Is there any difference between milk-fed and naturally raised veal?
Veal calves traditionally have been fed a strict milk or formula diet, and their movement has been limited. As a result, milk-fed veal is white in color. (In general, the more muscle tissue is used, the darker it becomes.) In recent years, naturally raised veal calves, fed milk as well as grain and not given any antibiotics or hormones, have gotten people's attention. These animals are allowed more exercise, and their meat is pink.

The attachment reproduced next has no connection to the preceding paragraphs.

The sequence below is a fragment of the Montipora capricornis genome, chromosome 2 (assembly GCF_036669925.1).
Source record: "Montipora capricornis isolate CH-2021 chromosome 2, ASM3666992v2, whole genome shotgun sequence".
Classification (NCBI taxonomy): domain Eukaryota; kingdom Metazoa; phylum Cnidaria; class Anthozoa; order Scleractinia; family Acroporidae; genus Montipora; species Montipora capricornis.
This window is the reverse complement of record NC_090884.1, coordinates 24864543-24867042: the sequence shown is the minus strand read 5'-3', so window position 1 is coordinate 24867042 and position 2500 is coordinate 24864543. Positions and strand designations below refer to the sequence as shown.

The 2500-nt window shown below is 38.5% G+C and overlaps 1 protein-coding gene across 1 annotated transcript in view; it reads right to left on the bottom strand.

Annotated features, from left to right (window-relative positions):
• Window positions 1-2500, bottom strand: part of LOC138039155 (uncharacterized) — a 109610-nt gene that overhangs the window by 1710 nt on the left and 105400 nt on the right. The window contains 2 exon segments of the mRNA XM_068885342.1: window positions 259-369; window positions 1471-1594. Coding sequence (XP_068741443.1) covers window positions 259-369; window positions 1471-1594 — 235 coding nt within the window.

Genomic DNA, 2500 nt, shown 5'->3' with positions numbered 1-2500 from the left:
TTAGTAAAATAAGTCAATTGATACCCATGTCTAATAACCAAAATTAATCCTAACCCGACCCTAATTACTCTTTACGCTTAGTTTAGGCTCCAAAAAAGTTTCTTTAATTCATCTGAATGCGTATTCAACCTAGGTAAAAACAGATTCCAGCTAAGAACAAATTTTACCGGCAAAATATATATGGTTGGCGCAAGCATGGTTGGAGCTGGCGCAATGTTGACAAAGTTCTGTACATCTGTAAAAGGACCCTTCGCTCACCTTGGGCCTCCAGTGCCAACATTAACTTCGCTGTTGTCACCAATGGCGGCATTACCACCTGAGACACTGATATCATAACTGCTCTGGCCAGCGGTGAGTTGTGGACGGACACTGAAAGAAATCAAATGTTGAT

Ethical and appearance concerns aside, we wondered if our tasters could tell the difference between milk-fed and naturally raised veal. In terms of flavor, our panel concluded that the two styles were indistinguishable. Texture was another matter. Tasters felt that the milk-fed veal was more tender, finding naturally raised veal a bit chewy. When we sprinkled the cutlets with meat tenderizer, however, the difference disappeared.